I am aware telemarketing is a global industry and persons trying to 'make a go of it' actually go to school to learn persistence, innocuous manipulation and intimidation, even what accent might facilitate success. I am casting neither blame, nor aspersions - I just want to see you in a genuinely satisfactory line of work. The individuals you call should be clients, not "marks" and you should be selling something of durable value.  Do you understand? At the end of your career, you should leave a legacy, not merely a bank account. Is this something you would teach your offspring, have them continue the family business? I guess the payoff is real enough, because obviously you're still doing it. It just strikes me as somehow, what shall I say, slimy? No, you aren't holding your victim at gunpoint or otherwise coercing an individual, but please explain yourself. I am truly interested - because a problem cannot be solved until it is first understood. And *Houston,* we definitely have a problem.
   Oh, not me so much. You see, I am that fortunate individual who comprehends the meaning of "enough:" I have what I need and am content to live within my means. Not everyone is that lucky. Often it seems greed is considered a virtue and those who don't grasp for *more* are pitied and seen as somehow deficient. But, I can live with myself and genuinely like the person who looks back from my bathroom mirror. Everybody deserves that.
   Will an actual telemarketer ever read this? If so, will said individual be moved to question the situation? Remedy it? Who knows? Meanwhile, if you have read it, I hope you are left with a smile.

Friday, August 19, 2016

Basta et bueno [letter 105]

Dear friend,
    I have just - well, in last few hours - come from lunch with a couple former schoolmates. During our meal, we talked about what has been going on in our individual lives and laughed at little age-related things we experience. I told them I would be sending a blog letter about yesterday and today. A couple months ago, I sent an illustrated letter to one of the guys from our class. A week or so later, his wife told me how much he had enjoyed it. One of my foreign correspondents wrote saying these cyber missives fill in spaces left in time between paper letters.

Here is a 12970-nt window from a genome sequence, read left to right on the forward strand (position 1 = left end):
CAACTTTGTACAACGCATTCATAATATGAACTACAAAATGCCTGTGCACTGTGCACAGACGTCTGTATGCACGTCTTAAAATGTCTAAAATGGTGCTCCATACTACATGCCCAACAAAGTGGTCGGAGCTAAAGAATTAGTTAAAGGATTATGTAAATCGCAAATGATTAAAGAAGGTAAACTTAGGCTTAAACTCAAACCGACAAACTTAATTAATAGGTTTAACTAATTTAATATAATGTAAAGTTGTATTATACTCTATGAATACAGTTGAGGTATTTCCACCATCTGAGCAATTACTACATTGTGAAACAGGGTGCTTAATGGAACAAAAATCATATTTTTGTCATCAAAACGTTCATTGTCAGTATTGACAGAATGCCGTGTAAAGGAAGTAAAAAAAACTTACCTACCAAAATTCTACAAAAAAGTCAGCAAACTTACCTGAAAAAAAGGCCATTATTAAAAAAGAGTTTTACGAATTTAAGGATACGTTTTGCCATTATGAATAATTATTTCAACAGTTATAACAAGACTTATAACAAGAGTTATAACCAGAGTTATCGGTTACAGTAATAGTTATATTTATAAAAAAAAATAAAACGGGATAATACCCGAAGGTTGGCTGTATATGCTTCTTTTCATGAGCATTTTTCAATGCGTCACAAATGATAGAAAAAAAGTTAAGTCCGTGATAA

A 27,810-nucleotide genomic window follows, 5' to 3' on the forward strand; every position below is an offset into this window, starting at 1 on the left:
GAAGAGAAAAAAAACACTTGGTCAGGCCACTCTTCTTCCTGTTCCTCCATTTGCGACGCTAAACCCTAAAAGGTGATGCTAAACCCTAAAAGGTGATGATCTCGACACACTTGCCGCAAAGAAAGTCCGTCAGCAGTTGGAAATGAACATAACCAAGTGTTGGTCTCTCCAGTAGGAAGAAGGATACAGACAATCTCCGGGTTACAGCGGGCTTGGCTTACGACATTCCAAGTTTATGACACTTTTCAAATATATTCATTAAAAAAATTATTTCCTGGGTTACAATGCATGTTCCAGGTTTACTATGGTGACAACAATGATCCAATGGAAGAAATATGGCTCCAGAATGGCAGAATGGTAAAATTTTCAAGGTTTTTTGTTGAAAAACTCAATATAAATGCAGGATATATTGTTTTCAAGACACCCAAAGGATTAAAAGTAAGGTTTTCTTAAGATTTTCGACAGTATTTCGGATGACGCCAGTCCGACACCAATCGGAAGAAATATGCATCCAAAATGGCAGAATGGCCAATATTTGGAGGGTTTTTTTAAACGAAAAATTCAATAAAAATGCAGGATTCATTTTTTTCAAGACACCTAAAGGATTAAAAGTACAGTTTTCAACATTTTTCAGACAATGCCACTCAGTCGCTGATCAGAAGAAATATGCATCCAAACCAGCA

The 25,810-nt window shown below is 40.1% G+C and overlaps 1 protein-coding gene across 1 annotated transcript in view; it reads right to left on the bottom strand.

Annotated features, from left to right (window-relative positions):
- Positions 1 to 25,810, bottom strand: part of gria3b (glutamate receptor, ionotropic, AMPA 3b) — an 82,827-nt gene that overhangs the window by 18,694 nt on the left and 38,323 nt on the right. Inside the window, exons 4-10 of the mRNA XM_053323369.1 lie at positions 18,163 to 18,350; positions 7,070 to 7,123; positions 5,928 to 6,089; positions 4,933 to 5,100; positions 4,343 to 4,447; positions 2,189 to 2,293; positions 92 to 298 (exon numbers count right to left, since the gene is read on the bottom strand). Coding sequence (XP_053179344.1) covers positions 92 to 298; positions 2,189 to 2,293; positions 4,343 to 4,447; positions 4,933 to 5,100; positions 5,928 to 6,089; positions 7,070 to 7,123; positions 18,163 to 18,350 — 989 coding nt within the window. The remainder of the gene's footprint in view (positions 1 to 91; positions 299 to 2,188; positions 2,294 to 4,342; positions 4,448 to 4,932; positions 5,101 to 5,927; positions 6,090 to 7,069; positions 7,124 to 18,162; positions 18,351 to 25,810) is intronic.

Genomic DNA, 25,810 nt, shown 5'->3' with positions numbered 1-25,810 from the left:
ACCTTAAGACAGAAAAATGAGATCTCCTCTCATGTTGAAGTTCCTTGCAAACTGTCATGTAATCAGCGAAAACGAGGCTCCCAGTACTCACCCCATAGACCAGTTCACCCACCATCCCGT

You may wish to settle in with a beverage while I tell you about my gourmand experiences. Thursday, went with a bus group to Northville, Michigan. We had a guided tour around some of the historic neighborhoods, but the main attraction was a meal and show at Genitti's Hole In-the-Wall. The play was an interactive cast-written piece of slapstick, titled Murder on the 13th Floor, which had people laughing the whole time. The headliner though, was the food, and was definitely *worth writing home about.*
    We were served a seven course meal: each course brought to our tables "family style." First, a pot of Italian Wedding soup was set at table end, along with bowls and a basket of bread. Martha, a member of our party, elected to serve, passing each bowl down the table as it was filled. We had been told the soup was 'chicken based,' which apparently meant the chicken didn't really have anything to do with the soup itself but had been in proximity during preparation. Most notable feature of this dish was presence of little white beads of [maybe] pasta. A tasty concoction and I was tempted to have another bowl but opted to pace myself, since there were six more courses to come.
   Next came salad course: iceberg lettuce, pickled banana pepper rings, cucumber and tomato, slices of black olives, pieces of salami, all served with Italian dressing. Third course: pasta alfredo; tubular pasta with a thick creamy alfredo sauce. This was followed closely by Italian sausage cooked with chunks of onion and slice of sweet bell pepper. A platter arrived, bearing fifth course - golden crusted chicken accompanied by sauteed slices of zucchini. Sixth course was the only one I found disappointing; a thin slice of Italian pork steak, served with roasted potatoes - but hey, one out of seven isn't bad. Finally, dessert: cannoli, providing a satisfying taste of sweetness.
   Today, had lunch at Mario's; a Mexican restaurant on Beecher Street in Adrian, Michigan. Two of our friends couldn't make it; we missed them but had a good time nevertheless. We meet monthly and always have fun. I told my companions I had a title chosen and would be blogging after I got home. "Basta" is Italian for "enough," and "bueno" is Spanish for "good." After paying our tabs and hugging each other, we went our separate ways; I had a bit of grocery shopping which needed to be done.
   Arriving at apartment complex, drove around back to unload car. Good thing I had not planned on using a cart, since neither was available. Perishables and *important stuff,* i.e., cheese and beer, are in the fridge; rest can wait.
   Tomorrow is Third Saturday, so will be meeting with other Tecumseh alumni at a local eatery. Food is an integral part of most social events, at least in my world, and the company is every bit as important as the food - in some cases, more so. Guess I have taken enough of your time. Write when you can.

Abbracci y besos, [hugs (Italian) and kisses (Spanish)]
Jo Ann